Abrams: There's this proverb that says, "How do you eat an elephant? One bite at a time." And that's what we've got to do. Part of the way suppression and just power mongering works is it overwhelms you with the scope and scale that you think you can't do anything about it. I began by figuring out where can I stand and what can I touch? When I was 17, when I was 18, I wanted to change the world. I set up a table at Manley Plaza at Spelman College to register students to vote. When I was 35, I became Democratic Leader of the House of Representatives, but I also started an organization to register 86,000 people to vote. And when I ran for governor at the age of [humorous mumble], in 2018, that was 43, when I didn't become governor, I set up three organizations: Fair Fight, to fight against voter suppression; Fair Count, to ensure we have an accurate census; and the Southern Economic Advancement Project, to translate progressive policy into [the South].
And so I say that to say, if I could only remember where I was when I started, then I only had a table and a form, but that table and that form helped change my community. By the time I was in the state legislature, I was able to affect my state and now, I can affect conversations around our country. We have to remember, especially when you're young, that yes, these problems seem overwhelming and they seem too big to solve, and the answer is you can't solve them yourself, but these problems get weaker when we attack them from where we are and when we remember that we're not in it alone.
MTV News: In your book, you talked about the “new American majority." Could you break down what that is and how thinking about this idea of a new American majority can make young people, and minorities, and people of color feel empowered?
Abrams: In the book, Our Time Is Now, I try to really anchor us in how much power we have. When this country started, white men who owned land could vote. Black people were considered subhuman. Native Americans weren't citizens. In fact, they didn't become citizens until 1924. Women were told to be silent and then the Naturalization Act of 1790, they said the only people who could come to America were white people of good character. If you were Latino, if you were Asian, you were not permitted to come to our country. And so, we've got to remember that, from the very beginning, we've been fighting against this insistence that we are not enough, but over time, our numbers have grown.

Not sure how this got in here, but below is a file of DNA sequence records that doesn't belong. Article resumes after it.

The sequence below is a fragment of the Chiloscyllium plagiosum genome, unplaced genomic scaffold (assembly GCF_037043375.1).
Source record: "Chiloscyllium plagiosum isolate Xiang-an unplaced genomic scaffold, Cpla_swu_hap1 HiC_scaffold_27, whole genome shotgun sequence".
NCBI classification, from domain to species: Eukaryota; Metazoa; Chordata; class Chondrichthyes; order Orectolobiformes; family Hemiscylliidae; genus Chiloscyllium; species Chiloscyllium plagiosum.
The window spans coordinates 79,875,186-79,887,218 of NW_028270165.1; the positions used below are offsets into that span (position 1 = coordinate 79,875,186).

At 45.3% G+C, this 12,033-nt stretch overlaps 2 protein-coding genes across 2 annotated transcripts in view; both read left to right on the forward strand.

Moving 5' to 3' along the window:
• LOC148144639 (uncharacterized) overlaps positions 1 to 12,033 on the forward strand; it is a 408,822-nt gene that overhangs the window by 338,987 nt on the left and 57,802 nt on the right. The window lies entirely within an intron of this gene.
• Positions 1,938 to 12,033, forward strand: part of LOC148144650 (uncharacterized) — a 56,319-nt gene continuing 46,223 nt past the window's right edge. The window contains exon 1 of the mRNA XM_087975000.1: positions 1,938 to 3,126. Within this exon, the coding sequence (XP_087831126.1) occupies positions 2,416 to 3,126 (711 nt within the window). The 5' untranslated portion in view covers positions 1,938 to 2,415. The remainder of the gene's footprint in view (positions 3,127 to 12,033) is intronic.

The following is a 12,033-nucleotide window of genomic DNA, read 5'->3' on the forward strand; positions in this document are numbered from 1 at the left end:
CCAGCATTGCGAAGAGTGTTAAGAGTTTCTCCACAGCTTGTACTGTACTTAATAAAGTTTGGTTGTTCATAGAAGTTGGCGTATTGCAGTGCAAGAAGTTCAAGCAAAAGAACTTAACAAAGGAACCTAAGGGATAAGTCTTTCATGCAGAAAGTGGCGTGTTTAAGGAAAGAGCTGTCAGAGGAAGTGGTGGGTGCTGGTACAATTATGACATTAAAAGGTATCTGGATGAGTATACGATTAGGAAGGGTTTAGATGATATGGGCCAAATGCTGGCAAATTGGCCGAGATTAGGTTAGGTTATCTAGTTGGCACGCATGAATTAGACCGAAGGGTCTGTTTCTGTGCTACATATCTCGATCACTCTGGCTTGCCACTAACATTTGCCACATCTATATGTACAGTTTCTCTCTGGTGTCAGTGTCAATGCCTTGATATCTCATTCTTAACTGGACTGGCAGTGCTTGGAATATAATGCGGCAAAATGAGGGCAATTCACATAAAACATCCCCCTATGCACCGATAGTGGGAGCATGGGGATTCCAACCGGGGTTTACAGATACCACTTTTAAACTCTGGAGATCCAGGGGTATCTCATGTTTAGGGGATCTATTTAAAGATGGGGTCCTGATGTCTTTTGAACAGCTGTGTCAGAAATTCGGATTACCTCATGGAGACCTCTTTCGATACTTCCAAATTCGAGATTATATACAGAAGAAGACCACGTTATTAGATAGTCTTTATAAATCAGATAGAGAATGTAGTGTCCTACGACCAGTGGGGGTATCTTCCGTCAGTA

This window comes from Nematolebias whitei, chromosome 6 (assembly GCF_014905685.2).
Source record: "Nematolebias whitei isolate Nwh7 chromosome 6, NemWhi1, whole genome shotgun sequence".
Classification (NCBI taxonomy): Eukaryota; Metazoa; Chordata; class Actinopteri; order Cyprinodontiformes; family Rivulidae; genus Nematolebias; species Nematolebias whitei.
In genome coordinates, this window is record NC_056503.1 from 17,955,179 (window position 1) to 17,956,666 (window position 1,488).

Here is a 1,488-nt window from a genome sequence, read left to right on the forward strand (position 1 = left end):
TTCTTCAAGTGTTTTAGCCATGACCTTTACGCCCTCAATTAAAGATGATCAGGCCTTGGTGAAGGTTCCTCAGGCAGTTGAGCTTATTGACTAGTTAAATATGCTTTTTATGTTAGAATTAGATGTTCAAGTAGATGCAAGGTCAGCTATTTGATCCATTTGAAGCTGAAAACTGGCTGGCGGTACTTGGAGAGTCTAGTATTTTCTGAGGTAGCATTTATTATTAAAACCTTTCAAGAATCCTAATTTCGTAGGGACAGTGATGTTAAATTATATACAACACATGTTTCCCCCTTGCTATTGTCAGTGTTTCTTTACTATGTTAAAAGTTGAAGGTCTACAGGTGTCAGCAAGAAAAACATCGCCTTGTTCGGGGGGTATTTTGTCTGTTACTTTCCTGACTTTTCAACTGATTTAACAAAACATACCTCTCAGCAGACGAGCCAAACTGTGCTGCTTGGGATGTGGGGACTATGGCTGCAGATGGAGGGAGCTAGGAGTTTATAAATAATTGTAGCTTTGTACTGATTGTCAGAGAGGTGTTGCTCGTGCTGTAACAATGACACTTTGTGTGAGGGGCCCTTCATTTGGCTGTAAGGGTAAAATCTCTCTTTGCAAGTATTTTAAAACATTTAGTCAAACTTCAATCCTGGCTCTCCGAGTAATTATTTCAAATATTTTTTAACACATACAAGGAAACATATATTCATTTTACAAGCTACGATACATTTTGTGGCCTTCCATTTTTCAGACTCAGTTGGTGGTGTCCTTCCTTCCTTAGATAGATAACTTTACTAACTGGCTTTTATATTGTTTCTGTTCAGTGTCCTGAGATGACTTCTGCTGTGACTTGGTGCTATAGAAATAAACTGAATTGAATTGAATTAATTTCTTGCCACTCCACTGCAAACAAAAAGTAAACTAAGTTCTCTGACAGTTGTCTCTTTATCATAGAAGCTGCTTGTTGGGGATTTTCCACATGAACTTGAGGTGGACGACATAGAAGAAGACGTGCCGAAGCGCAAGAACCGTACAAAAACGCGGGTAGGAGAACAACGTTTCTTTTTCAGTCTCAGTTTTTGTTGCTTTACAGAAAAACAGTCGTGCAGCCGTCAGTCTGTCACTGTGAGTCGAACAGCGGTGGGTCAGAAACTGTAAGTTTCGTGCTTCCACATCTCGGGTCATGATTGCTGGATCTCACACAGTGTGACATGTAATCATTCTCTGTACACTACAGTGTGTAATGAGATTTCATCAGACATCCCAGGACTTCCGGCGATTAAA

Where we are in 2020 is that we've hit this inflection point where, if you are young, if you are a person of color, if you are a white person with progressive leanings, there are enough of us that when we combine our forces, we overwhelm and we outnumber the rest. And that's what matters. We've got to remember in every other battle, we've always been fighting from a position of weakness. We have finally hit this demographic number where we can fight from a position of strength. We didn't have the numbers we have today when Barack Obama got elected in 2008. That was more than a decade ago. Imagine how much stronger we are now, now that we have those numbers, now that we know their playbook.